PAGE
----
Now that we are down to just three races remaining in NASCAR’s “regular season,” the pressure is officially on for drivers who don’t have a coveted win to go for it at all costs. And there may be no better place for the first of these pressure-cooker races to happen than at Bristol on Saturday night. It means drivers will either gamble on fuel to try for a win, crew chiefs may try and devise a little different pit strategy and if comes down to the last couple of laps and if a driver without a win and not in the Chase needs to do a bump and run to get that win, then you can pretty much count on it happening.
Well, now it’s Matt Kenseth’s turn to carry the Joe Gibbs Racing mantel as he has won two of the last three races. OK, so you say one of those was due to some good strategy and his ability to save fuel. But this one was pretty cut and dried. He simply had the fastest car all day and it was the kind of day where everyone else was just racing for second. For the numbers, Kenseth, who started on the pole, led 146 laps and save for some swaps on pit stops, or early on when Austin Dillon used a different pit strategy, it was pretty much all his day. Kenseth continued to lead what has been a strong surge by the Gibbs cars for the last month now as Gibbs had three of the top-six finishers and four of the top 11. Whatever those teams were missing early in the season, they’ve got it figured out.
And speaking of Gibbs drivers, none may have better instincts than Kyle Busch. After a practice accident forced him to start in the back of the field Sunday, Busch made sure he started way, way, way back there. Convinced there was going to be an accident on the first lap, Busch let the rest of the field get away on the start by about three or four seconds, and he proved prophetic as David Ragan spun on the first lap. While the field avoided Ragan, with a few cars narrowly missing him, Busch was nowhere near the accident scene, slowly driving past Ragan well after the rest of the field had gone by.
Tire Rubs (Warm)
You have to wonder if Kevin Harvick gets tired of finishing second. He was the runner-up once again on Sunday, making it the ninth time he has finished second this season. Even though he does have two wins this year, being so close to several other wins this year (and those second places don’t include a near fuel-mileage win at Watkins Glen last week) could be a bit frustrating for some teams.
But don’t expect Harvick or crew chief Rodney Childers to panic, or do anything close to it. Harvick has a series leading 16 top-five finishes. So, I would say, nothing wrong here, move along. In fact, there is a lot right with this team, still one of the favorites to win the Chase.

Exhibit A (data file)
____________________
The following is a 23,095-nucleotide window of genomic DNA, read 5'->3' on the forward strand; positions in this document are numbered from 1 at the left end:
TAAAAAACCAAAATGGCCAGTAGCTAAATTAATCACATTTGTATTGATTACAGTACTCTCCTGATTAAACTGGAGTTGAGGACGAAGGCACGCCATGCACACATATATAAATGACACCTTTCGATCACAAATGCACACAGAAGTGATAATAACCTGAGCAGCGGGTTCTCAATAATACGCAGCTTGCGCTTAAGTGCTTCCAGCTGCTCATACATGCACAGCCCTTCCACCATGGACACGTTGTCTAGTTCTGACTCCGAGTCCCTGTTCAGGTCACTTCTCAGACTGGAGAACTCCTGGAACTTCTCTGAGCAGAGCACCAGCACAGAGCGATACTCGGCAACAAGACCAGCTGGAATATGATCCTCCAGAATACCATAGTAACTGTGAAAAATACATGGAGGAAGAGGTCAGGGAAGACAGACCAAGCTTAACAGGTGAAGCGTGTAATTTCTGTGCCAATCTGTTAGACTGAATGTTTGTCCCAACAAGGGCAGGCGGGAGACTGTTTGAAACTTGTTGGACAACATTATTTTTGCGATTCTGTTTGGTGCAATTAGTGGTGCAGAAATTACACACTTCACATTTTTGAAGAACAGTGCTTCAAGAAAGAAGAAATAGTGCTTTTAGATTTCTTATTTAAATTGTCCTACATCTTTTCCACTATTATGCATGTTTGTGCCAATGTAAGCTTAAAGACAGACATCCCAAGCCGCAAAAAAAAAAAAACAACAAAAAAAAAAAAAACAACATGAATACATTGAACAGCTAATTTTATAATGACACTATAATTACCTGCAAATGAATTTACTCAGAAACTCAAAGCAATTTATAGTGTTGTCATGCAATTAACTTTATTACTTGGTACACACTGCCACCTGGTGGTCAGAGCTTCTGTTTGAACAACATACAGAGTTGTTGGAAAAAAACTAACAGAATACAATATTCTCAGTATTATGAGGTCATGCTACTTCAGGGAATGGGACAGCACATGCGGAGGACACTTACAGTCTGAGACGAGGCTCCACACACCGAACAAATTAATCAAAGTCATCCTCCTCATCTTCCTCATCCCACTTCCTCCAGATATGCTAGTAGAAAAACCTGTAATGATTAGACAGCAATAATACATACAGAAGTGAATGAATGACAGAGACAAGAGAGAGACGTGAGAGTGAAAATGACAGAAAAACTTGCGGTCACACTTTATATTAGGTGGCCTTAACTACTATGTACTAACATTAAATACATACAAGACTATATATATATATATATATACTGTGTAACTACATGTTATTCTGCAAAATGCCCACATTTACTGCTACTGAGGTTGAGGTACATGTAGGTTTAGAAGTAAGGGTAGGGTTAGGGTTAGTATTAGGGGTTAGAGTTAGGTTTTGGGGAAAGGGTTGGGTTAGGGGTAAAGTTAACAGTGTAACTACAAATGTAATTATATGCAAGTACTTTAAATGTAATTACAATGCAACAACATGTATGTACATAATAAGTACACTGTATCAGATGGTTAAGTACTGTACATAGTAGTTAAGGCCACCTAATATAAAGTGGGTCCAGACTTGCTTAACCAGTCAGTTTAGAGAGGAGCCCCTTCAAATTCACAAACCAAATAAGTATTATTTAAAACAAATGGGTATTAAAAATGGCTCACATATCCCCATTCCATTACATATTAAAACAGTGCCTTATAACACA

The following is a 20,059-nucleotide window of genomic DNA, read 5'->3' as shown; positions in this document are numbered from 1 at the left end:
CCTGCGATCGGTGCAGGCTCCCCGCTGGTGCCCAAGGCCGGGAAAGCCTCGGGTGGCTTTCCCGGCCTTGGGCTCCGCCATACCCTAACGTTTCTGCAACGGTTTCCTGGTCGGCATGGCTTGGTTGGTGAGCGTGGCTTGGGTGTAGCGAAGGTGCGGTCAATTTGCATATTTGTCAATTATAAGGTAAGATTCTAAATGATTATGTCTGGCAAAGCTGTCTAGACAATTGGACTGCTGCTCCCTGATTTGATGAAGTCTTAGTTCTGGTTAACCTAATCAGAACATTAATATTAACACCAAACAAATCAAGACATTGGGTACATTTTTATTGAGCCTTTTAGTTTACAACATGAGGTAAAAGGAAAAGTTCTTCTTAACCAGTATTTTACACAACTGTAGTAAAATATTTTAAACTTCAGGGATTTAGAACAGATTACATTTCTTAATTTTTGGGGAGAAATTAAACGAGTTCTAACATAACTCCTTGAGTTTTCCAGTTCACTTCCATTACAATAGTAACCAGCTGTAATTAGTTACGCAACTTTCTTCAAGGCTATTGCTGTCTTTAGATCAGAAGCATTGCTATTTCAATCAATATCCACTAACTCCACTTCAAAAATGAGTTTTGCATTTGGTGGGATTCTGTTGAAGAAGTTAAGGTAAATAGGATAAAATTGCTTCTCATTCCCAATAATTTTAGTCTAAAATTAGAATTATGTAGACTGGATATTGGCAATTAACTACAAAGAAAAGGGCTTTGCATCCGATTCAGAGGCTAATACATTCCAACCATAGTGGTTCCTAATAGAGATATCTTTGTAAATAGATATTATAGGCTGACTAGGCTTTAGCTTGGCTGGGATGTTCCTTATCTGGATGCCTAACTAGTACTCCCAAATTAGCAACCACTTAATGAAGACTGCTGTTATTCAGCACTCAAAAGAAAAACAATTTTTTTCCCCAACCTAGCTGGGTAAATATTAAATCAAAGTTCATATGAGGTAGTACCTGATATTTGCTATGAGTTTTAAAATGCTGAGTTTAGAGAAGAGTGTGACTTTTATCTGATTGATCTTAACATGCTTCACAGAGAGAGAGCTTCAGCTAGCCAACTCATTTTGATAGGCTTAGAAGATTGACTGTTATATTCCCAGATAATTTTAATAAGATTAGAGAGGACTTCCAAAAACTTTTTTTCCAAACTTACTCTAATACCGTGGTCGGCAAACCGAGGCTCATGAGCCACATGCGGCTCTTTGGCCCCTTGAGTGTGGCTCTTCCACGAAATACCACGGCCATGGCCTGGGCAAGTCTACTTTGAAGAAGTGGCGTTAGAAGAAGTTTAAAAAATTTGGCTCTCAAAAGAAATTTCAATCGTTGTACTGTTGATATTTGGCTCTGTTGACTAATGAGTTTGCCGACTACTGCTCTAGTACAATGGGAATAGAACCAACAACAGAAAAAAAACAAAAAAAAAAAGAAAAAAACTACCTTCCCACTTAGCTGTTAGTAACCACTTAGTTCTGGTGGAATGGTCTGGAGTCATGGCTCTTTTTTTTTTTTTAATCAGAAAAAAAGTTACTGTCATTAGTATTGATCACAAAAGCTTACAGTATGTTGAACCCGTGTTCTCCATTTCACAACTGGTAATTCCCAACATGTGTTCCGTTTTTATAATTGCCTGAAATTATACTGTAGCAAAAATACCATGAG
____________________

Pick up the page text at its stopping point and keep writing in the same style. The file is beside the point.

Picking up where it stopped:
If you’re thinking of who else just might be in line for a Mr. Consistency award that would be Martin Truex Jr. He has just the one win this season, but he is third in top-10 finishes with 16 this season. Truex, who finished third, proved how strong his car was on Sunday right from the get go, starting 22nd and working his way into the top 10 in quick order and spent some time, along with several others, running second and trying to catch Kenseth.
In the Cooler (Cool)
Well, Austin Dillon has been ice cold for most of the season, so to take a jump up here is a step in the right direction for the No. 3 team. Dillon had his best race of the season Sunday, leading 19 laps and finishing fourth for his first top-five finish of the season and career-best Cup finish. Many thought Dillon would take a bigger step forward in his second season, but it just hasn’t been the kind of season that he or his team have hoped for. Maybe Sunday shows a glimmer of hope for them. And fans of the No. 3 had to like seeing it run out front for at least a little while. Dillon will need to end a race as the leader to make the Chase though, as he is 87 points behind Clint Bowyer, the final Chase place holder at the moment.
The other second year driver who many thought was ready for a breakout season but hasn’t done anything close to that is Kyle Larson. The No. 42 car looked strong early Sunday, but Larson eventually had to settle for a 13th-place finish. Like Dillon, he has just one top-five finish this season. It’s true that missing the Martinsville race after passing out at an event the day before cost him some important points, but even if he would have finished in the top 10 there, he would still be needing a win in these last three races to make the Chase.
Parked in the Pits (Cold)
Bowyer literally had to spend some time parked in the pits during the race Sunday. And that is really bad news for the No. 15 team as Bowyer does not have a win and now sits in the final Chase qualifying spot. Bowyer was running 11th when he spun on lap 126 Sunday and had been inside the top 10, and even in the top five at times, but the accident caused him to settle for a 41st-place finish. Bowyer does have a 23-point lead over Aric Almirola and a 26-point lead over Kasey Kahne. And just as important, Bowyer is now 32 points behind Jeff Gordon, the next driver who would qualify on points. Bowyer simply can’t afford another one of these kind of finishes in the next three weeks.
A recent run of tough luck continued for Jimmie Johnson. He ended up in 39th Sunday after having a tire go down early in the race, and then missing his pit stall later on. It’s the kind of thing where if you just started watching these races and then someone told you Johnson had won four races this year, you would have a hard time believing it. Now, the No. 48 team understands how to run the Chase probably better than anyone, but you know everyone on that team can’t be happy with these kind of days.
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